After I wrote the entire Robin meets-and-loses Kara storyline, it all happened to me in real life. The details were different, but the impact on me was the same as on my paper persona, and my reaction was (naturally) just like his. I wrote this in response, bringing together a little formula for dealing with life that still works when I remember to apply it. By the way, my Kara came back to me a couple of years later. Maybe someday the same will happen to Robin.

Vignette 2: End of the Tunnel

I almost always listen to music or have some riff going through my head while I draw. Music is such an energizing, inspirational, creative force, I can’t imagine getting through a workday without it. This made me want to find some way of including music in a comic strip, other than a playlist no one would have a use for. So here it is: YOU pick the music. When you read this story, you can play your own favorite piece behind it (preferably something classical) and maybe you’ll get to have the same experience as Robin.

Vignette 3: Barfly

One year I visited the San Diego Wild Animal Park and was stunned when the tour guide claimed that wild African gorillas were now extinct. It felt like someone had kicked me in the stomach, as if a family member had suddenly died. Gorillas were endangered when I started writing these stories, but it never occurred to me that these most magnificent creatures wouldn’t be around by the time I finished. Fortunately, I was able to learn from the fine people at the Dian Fossey Gorilla Fund that this tour guide was, in fact, exaggerating. The mountain gorillas of Rwanda are most definitely in trouble, but lowland gorillas can still be found in the thousands. So there’s a bit of a relief. Anyway, I cooked up this story while I wandered around the park that day, sick with the shock I felt upon hearing the “e” word and feeling very raw toward my fellow human beings. My mood has improved since then.

For Further Reading

Friday, November 7th, 2014

As a thank you for spending time with Grease Monkey, I’d like to recommend some other things that either influenced it or relate to what happens in its pages. In truth, just about everything I’ve ever read has had some influence, but these stand out for various reasons I will attempt to explain in no particular order. Click on the titles to find them at Amazon.


Designs on Space:
Blueprints for 21st Century Space Exploration

Richard Wagner with illustrations by Howard Cook

Simon & Schuster, 2001

This ambitious little tome is packed with lots of cool stuff – all in illustrated form – that is either currently in use or on the drawing board for future use in space. This is where I first learned about the SAFER unit and the aerospike engine that both appear in Book 1, Episode 9. There is no shortage of space books out there, but the passion in this one leaps off the page.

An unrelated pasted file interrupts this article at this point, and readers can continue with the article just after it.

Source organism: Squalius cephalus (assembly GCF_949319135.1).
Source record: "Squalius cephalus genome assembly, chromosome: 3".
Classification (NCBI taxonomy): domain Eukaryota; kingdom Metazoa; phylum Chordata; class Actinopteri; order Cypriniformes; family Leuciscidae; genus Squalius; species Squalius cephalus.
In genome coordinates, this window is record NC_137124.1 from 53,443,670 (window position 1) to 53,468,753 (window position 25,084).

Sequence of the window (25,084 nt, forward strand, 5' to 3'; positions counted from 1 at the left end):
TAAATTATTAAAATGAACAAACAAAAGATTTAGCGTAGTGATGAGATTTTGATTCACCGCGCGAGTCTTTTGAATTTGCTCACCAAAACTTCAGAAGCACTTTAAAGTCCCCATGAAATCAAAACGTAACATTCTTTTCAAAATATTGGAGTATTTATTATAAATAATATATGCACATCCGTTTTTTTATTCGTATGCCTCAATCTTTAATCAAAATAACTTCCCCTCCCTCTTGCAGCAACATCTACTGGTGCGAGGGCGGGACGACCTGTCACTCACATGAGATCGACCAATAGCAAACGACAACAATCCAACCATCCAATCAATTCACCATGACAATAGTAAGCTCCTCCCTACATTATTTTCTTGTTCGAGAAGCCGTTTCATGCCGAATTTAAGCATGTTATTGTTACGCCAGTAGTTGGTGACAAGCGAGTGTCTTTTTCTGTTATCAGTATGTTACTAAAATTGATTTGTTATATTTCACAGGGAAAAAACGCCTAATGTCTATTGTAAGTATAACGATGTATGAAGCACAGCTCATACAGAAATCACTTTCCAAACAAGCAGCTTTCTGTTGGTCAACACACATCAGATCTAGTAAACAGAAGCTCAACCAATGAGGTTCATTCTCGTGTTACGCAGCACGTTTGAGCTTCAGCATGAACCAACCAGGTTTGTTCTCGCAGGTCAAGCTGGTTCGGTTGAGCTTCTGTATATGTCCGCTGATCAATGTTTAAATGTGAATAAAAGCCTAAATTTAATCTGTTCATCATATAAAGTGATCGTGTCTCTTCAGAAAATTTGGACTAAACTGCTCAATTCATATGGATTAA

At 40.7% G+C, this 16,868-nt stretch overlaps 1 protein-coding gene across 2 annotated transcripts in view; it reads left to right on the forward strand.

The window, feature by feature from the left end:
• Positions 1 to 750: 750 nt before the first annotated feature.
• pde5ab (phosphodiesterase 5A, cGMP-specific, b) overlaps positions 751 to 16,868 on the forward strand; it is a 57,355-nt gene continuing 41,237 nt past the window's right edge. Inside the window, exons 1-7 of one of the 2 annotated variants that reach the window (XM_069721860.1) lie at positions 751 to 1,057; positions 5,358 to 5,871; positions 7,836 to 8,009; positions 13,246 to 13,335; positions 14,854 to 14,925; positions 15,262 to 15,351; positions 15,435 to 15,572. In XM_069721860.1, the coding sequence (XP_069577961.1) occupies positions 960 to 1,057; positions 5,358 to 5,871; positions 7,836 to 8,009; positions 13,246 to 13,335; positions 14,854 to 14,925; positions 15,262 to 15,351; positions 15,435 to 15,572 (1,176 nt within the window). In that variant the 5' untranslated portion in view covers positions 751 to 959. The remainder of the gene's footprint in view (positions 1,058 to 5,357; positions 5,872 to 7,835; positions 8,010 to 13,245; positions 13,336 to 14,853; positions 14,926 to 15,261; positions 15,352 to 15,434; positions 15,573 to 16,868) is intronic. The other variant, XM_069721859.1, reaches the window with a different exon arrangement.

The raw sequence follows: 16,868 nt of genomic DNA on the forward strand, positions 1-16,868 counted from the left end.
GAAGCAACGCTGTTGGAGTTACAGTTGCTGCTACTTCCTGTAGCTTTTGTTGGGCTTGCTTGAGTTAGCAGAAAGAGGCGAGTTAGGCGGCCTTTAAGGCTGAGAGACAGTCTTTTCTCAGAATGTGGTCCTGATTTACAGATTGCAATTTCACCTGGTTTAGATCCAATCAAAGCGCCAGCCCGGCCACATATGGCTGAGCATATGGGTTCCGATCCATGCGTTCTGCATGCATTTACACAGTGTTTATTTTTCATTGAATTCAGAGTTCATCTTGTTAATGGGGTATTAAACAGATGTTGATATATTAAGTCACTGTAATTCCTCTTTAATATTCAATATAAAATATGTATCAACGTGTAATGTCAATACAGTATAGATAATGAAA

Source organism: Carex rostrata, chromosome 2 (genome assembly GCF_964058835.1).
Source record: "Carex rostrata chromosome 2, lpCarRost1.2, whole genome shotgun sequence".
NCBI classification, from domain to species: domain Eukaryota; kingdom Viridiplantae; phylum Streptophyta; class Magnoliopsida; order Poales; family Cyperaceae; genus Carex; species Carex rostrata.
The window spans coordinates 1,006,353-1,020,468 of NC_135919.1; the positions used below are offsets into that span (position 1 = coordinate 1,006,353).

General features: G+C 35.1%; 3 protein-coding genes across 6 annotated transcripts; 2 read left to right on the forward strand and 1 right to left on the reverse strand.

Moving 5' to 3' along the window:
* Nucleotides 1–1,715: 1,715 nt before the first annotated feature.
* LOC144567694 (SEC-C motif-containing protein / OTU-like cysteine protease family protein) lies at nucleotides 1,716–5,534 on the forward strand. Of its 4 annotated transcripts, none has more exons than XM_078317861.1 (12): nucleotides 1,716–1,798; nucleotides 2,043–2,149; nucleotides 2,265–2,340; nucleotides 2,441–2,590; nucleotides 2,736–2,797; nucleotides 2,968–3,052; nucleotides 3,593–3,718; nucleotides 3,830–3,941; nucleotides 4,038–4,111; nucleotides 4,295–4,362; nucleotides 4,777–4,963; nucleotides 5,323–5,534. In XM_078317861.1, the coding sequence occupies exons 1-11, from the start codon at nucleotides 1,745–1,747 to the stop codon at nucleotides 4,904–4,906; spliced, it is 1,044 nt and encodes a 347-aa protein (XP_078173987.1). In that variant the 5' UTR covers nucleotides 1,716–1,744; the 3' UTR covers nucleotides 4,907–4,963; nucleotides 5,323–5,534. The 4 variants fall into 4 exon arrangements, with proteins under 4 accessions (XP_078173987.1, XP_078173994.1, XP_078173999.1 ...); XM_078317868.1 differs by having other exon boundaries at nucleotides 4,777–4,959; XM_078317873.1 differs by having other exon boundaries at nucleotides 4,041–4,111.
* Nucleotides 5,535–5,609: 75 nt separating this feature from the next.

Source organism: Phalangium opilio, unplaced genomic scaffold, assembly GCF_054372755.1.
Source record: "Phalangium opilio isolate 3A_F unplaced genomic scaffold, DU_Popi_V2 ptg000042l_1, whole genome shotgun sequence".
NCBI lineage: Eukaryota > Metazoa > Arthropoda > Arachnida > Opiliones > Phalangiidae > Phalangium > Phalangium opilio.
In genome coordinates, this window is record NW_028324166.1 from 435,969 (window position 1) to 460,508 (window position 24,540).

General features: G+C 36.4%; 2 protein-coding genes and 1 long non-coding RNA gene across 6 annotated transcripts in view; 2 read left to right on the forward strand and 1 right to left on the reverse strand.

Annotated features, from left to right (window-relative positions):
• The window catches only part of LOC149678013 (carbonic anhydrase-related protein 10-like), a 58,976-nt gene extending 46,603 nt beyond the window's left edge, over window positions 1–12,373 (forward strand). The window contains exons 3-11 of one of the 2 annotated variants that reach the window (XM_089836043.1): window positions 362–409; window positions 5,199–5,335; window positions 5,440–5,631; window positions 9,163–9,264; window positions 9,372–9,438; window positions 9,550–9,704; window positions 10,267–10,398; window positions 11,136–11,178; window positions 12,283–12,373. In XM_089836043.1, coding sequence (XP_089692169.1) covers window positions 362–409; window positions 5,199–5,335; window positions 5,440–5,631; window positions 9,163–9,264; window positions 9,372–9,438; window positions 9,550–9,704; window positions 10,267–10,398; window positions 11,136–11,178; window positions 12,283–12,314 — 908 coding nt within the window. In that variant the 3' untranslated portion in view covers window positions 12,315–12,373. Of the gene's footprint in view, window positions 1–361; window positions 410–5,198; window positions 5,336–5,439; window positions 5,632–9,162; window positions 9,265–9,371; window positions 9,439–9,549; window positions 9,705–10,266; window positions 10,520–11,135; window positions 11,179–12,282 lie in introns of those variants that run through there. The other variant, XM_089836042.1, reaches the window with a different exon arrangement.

Amelia Earhart’s Daughters


Leslie Hayworth & David Toomey

Perennial, 2000

When I first imagined the Barbarians as an all-woman fighter squadron, it was in keeping with the grand but little-known tradition of female aviators all the way back to the early days of flight. This fascinating book lays out the full story of those pilots and goes a long way toward describing the obstacles they faced both in the air and on the ground. I promise you, each pilot in Barbarian Squadron has read this book and gives it a place of honor on her shelf.





Surely You’re Joking, Mr. Feynman:
Adventures of a Curious Character


Richard P. Feynman
W.W. Norton & Company, 1985

I didn’t learn about the artist/physicist Richard Feynman until well after I’d started on Grease Monkey, but the more I read the more I liked him and began to think of him as the 20th century human version of Mac Gimbensky. Feynman did more than think out of the box – he redefined what the box was. This book is a collection of stories told by him, each one worthy of stage or screen. (For that matter, if the stage production about Feynman called “QED” ever comes to your town, cancel all your other appointments and see it.)






Daniel Quinn

Bantam, 1992

Okay, if you want to know what all the fuss was about in Episode 17, get this book and lock yourself away with it for a day or two. I guarantee that when you come out again, the world will look very different. Even if I hadn’t met and worked with Daniel Quinn, I would still not hesitate to recommend Ishmael to every human on Earth. I didn’t ask for Daniel’s permission to reference the book or swipe the lead character’s name, but when I told him about it, he didn’t mind one bit.




Last Chance to See


Douglas Adams & Mark Carwardine
Ballantine, 1990

It breaks my heart every time I remember that Douglas Adams is no longer with us, especially after he went and wrote something as wonderfully heartfelt as this after a nonstop string of comedies. Among each of its unforgettable chapters, Last Chance features an amazingly vivid description of a meeting with wild gorillas in Africa. Not even Saint Fossey herself did a better job of it.